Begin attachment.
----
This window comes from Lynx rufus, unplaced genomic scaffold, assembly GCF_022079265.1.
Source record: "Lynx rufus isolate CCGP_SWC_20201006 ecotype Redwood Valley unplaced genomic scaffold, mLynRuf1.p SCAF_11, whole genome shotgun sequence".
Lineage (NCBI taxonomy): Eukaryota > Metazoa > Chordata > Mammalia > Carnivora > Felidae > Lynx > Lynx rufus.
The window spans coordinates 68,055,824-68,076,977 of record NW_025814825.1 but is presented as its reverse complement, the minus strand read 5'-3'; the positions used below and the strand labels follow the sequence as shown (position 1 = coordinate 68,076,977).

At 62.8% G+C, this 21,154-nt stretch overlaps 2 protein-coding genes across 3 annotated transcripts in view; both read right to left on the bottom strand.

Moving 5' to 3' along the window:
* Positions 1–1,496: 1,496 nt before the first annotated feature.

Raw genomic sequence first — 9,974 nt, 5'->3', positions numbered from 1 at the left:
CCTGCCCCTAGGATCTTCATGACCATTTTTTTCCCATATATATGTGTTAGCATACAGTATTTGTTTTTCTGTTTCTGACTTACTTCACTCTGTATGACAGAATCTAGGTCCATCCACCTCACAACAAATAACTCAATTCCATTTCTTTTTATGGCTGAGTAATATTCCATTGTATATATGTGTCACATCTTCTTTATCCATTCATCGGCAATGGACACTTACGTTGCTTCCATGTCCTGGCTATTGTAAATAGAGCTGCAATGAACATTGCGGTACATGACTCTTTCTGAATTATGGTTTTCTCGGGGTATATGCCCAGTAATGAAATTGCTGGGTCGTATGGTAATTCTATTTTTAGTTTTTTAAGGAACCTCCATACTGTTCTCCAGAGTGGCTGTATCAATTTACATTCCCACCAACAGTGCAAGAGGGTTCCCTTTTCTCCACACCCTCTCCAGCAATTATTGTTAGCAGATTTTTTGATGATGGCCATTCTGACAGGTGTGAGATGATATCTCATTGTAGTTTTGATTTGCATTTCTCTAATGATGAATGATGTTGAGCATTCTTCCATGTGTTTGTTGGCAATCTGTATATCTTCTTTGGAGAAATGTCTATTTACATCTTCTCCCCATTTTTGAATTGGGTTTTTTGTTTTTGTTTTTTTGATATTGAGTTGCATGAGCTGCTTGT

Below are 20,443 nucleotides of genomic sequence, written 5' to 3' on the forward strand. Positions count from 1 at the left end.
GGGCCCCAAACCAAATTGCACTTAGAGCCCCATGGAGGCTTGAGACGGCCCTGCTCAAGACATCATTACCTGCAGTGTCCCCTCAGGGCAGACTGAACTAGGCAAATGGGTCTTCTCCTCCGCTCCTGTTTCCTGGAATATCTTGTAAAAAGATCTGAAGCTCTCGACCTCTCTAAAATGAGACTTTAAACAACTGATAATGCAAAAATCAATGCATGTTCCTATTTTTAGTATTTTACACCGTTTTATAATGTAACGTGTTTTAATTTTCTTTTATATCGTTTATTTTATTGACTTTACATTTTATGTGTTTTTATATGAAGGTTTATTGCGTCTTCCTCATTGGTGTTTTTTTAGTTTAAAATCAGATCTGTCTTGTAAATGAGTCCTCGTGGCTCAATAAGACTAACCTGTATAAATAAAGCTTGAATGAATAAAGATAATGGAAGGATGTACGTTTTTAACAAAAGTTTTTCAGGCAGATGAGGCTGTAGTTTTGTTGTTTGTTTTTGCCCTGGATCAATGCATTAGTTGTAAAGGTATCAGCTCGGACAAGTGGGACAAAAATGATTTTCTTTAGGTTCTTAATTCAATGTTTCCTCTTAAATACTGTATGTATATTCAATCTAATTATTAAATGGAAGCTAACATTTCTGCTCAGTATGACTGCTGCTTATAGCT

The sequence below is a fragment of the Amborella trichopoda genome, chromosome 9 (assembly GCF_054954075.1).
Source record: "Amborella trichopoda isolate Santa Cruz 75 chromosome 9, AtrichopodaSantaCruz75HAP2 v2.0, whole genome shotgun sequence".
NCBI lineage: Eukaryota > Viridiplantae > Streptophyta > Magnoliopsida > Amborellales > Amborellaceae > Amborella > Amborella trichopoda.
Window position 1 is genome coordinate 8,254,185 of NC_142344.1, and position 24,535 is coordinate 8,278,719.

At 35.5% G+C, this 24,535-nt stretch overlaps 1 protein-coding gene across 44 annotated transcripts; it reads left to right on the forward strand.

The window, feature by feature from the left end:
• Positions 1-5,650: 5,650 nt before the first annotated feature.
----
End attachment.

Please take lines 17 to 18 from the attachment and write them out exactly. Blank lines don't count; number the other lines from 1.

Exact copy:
The window, feature by feature from the left end:
• Positions 1-5,650: 5,650 nt before the first annotated feature.